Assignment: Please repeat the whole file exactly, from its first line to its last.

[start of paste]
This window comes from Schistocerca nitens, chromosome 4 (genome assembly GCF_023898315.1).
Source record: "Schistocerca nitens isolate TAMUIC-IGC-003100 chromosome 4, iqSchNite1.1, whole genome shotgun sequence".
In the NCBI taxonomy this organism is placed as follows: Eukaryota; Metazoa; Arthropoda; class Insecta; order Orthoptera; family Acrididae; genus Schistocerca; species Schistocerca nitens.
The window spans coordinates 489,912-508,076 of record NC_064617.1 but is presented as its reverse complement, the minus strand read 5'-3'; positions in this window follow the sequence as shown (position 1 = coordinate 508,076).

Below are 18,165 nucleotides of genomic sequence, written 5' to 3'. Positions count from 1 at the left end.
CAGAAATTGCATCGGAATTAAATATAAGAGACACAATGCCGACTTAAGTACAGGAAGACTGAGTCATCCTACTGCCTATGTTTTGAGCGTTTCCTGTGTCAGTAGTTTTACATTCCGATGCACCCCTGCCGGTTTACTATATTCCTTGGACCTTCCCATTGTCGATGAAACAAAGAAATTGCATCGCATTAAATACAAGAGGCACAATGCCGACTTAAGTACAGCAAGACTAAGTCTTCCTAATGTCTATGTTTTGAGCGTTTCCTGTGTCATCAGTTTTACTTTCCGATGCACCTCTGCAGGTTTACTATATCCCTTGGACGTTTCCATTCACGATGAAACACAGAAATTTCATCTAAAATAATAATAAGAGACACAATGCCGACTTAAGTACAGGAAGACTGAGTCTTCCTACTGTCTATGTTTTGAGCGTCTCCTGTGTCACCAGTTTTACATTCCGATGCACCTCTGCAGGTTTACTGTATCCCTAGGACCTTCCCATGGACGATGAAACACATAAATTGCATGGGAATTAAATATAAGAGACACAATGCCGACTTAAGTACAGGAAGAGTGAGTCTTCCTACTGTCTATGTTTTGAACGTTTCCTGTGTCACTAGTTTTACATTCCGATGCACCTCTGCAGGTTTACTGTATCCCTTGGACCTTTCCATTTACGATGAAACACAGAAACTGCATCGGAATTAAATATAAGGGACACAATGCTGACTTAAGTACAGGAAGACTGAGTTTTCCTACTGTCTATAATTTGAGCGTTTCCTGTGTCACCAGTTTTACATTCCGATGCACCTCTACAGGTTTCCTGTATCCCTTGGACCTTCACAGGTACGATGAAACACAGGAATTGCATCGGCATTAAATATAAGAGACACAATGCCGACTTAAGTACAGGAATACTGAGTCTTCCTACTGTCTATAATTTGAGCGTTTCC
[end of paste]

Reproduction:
This window comes from Schistocerca nitens, chromosome 4 (genome assembly GCF_023898315.1).
Source record: "Schistocerca nitens isolate TAMUIC-IGC-003100 chromosome 4, iqSchNite1.1, whole genome shotgun sequence".
In the NCBI taxonomy this organism is placed as follows: Eukaryota; Metazoa; Arthropoda; class Insecta; order Orthoptera; family Acrididae; genus Schistocerca; species Schistocerca nitens.
The window spans coordinates 489,912-508,076 of record NC_064617.1 but is presented as its reverse complement, the minus strand read 5'-3'; positions in this window follow the sequence as shown (position 1 = coordinate 508,076).

Below are 18,165 nucleotides of genomic sequence, written 5' to 3'. Positions count from 1 at the left end.
CAGAAATTGCATCGGAATTAAATATAAGAGACACAATGCCGACTTAAGTACAGGAAGACTGAGTCATCCTACTGCCTATGTTTTGAGCGTTTCCTGTGTCAGTAGTTTTACATTCCGATGCACCCCTGCCGGTTTACTATATTCCTTGGACCTTCCCATTGTCGATGAAACAAAGAAATTGCATCGCATTAAATACAAGAGGCACAATGCCGACTTAAGTACAGCAAGACTAAGTCTTCCTAATGTCTATGTTTTGAGCGTTTCCTGTGTCATCAGTTTTACTTTCCGATGCACCTCTGCAGGTTTACTATATCCCTTGGACGTTTCCATTCACGATGAAACACAGAAATTTCATCTAAAATAATAATAAGAGACACAATGCCGACTTAAGTACAGGAAGACTGAGTCTTCCTACTGTCTATGTTTTGAGCGTCTCCTGTGTCACCAGTTTTACATTCCGATGCACCTCTGCAGGTTTACTGTATCCCTAGGACCTTCCCATGGACGATGAAACACATAAATTGCATGGGAATTAAATATAAGAGACACAATGCCGACTTAAGTACAGGAAGAGTGAGTCTTCCTACTGTCTATGTTTTGAACGTTTCCTGTGTCACTAGTTTTACATTCCGATGCACCTCTGCAGGTTTACTGTATCCCTTGGACCTTTCCATTTACGATGAAACACAGAAACTGCATCGGAATTAAATATAAGGGACACAATGCTGACTTAAGTACAGGAAGACTGAGTTTTCCTACTGTCTATAATTTGAGCGTTTCCTGTGTCACCAGTTTTACATTCCGATGCACCTCTACAGGTTTCCTGTATCCCTTGGACCTTCACAGGTACGATGAAACACAGGAATTGCATCGGCATTAAATATAAGAGACACAATGCCGACTTAAGTACAGGAATACTGAGTCTTCCTACTGTCTATAATTTGAGCGTTTCC